The Move – Magnetic Waves Of Sound: The Best Of The Move (Esoteric Recordings)


The Move had a lot of great songs, but never put together an album you’d call a classic. There were always a few numbers where they’d overreach – which is something I guess you should expect from a band with multiple songwriters and musical interests spanning everything from rockabilly to heavy-psych, baroque orchestrations, MOR pop and R&B. There’s no way they could do all these styles well, and inconsistency is just a fact of life with The Move, which is why this Best Of package is the best way to hear them. Magnetic Waves of Sound collects twenty-one songs spanning their 1967-1972 run, but it’s heavy on the early years, which is good since that’s their peak era, when they could regularly whip up psychedelic freakbeat magic on tracks like “Fire Brigade” and “Walk Upon The Water”. The band’s pretentions got the best of them later on, but they still kicked out a few solid jams like “Do Ya” and “California Man” as they sputtered towards the end in 1972 (though they would morph into ELO around that time). Magnetic Waves features most of the gold, but as is standard for compilations, you could argue about what did and didn’t get selected for inclusion. I’d personally swap out the 7:43 lesser re-recording of “Cherry Blossom Clinic” for “Omnibus” and “Yellow Rainbow”, but I guess others would disagree.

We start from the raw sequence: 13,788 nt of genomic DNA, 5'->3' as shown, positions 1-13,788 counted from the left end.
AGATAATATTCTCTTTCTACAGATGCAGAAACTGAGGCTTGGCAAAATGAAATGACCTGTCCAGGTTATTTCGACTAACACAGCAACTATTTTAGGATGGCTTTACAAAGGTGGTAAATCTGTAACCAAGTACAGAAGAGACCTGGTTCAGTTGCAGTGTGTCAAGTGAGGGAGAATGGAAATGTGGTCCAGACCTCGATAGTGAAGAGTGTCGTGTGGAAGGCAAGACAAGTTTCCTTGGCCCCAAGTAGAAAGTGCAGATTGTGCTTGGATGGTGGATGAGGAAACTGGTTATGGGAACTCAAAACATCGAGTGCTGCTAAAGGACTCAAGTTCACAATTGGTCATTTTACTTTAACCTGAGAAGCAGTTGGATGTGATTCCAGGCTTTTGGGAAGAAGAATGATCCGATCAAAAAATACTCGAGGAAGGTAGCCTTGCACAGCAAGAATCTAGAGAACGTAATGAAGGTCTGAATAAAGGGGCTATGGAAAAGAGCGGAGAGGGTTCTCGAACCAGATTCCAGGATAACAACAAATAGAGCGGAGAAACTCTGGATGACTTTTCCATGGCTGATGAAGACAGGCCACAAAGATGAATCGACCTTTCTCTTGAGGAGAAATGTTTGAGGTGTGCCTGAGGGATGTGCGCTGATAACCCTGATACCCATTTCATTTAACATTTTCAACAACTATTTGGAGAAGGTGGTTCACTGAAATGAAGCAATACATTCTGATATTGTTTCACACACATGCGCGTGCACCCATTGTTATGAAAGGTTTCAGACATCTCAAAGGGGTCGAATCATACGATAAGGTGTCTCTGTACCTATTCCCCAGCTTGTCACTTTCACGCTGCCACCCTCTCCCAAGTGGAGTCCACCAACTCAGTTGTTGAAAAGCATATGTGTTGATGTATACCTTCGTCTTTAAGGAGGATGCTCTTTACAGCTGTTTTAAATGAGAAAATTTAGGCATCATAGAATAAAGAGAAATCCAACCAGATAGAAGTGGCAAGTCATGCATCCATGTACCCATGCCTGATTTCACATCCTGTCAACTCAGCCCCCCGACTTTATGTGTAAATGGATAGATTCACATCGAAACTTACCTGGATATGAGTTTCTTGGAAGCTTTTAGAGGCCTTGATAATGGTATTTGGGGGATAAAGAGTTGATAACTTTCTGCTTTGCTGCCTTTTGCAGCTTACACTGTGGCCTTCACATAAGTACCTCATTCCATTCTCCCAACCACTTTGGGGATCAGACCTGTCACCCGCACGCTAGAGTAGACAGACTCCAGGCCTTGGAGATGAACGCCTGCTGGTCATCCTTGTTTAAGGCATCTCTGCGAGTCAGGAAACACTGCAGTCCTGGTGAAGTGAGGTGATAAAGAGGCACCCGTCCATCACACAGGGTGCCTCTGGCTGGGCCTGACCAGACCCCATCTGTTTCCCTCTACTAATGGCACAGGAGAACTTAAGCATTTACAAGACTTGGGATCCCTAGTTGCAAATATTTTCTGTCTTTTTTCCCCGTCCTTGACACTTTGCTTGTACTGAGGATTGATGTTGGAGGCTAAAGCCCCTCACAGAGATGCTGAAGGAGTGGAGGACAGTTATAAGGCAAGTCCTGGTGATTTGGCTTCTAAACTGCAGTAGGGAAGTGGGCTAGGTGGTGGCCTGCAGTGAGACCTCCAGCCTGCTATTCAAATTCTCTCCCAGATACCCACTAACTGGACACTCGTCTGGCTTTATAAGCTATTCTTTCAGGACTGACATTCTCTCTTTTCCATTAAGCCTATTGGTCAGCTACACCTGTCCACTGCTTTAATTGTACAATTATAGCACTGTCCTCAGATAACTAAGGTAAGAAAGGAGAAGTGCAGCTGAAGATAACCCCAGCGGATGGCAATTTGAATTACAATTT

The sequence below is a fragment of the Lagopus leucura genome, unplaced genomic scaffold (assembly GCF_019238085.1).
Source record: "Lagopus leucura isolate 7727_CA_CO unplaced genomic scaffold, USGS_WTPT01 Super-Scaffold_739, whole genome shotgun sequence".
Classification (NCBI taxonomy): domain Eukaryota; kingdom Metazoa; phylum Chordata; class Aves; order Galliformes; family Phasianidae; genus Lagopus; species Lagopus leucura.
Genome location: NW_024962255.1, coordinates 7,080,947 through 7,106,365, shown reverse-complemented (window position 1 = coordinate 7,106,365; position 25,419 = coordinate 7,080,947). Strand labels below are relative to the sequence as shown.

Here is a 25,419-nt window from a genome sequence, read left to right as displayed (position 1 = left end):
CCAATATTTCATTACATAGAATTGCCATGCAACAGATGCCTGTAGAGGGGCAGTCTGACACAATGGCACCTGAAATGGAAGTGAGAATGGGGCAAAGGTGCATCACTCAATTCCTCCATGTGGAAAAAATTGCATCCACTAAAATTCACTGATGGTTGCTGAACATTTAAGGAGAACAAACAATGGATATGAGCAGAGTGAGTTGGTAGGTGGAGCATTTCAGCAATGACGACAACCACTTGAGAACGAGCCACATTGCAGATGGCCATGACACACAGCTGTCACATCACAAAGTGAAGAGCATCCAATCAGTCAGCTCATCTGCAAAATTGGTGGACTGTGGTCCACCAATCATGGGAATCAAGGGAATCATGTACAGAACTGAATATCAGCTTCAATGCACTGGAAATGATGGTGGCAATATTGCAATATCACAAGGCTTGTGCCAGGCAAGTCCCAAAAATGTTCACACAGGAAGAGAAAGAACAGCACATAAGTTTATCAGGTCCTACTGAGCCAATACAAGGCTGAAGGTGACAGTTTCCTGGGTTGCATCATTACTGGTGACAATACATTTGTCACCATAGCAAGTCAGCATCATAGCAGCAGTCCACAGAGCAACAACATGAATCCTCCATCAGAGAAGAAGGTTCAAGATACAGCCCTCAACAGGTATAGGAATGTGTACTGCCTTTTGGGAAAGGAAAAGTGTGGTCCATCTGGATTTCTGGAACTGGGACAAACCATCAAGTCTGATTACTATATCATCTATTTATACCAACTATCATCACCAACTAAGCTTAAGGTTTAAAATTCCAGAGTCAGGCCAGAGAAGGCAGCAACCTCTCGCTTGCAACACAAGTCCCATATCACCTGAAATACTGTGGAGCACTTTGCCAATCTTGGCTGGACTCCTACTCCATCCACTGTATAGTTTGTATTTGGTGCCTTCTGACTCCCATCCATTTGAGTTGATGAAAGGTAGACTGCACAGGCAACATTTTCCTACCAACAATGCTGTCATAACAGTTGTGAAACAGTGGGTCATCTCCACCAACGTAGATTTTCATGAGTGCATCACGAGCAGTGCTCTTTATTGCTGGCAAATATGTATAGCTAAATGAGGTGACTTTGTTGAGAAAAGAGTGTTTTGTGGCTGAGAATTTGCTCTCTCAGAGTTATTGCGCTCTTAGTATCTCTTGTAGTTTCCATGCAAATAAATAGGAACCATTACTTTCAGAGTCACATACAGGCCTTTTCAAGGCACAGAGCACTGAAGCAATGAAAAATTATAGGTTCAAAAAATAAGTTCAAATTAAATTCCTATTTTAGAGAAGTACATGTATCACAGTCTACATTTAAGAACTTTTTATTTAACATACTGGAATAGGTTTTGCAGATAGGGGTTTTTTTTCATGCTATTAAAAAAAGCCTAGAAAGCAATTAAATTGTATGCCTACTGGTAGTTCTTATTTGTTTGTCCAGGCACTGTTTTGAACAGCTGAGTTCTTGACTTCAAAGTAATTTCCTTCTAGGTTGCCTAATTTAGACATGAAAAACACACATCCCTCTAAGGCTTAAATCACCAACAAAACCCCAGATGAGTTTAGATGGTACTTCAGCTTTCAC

Magnetic Waves also comes with a DVD of twenty-one BBC an German TV broadcasts from 1967-1970. The performances (some live, some lip-synched) track The Move’s evolution from sharp-dressing ’60s mod band playing adventurous three minute pop songs, to the long-haired proto-metal/glam band they would become, going through almost a complete line-up change in just three years, which saw power shift over to Roy Wood, the only constant member other than drummer Bev Bevan (who ended up in Black Sabbath in the 1980s). Despite their name, the band doesn’t move very much on stage – probably because everyone needed to stay close to their mics – and the live performances stay pretty close to the studio versions, but there isn’t a ton of good footage of bands from this era, so you’ll take what you can get and you’ll like it. If you want most of the Move’s great songs, but don’t want invest in their full discography, this is a great way to get most of their best stuff in one place.

Advertisements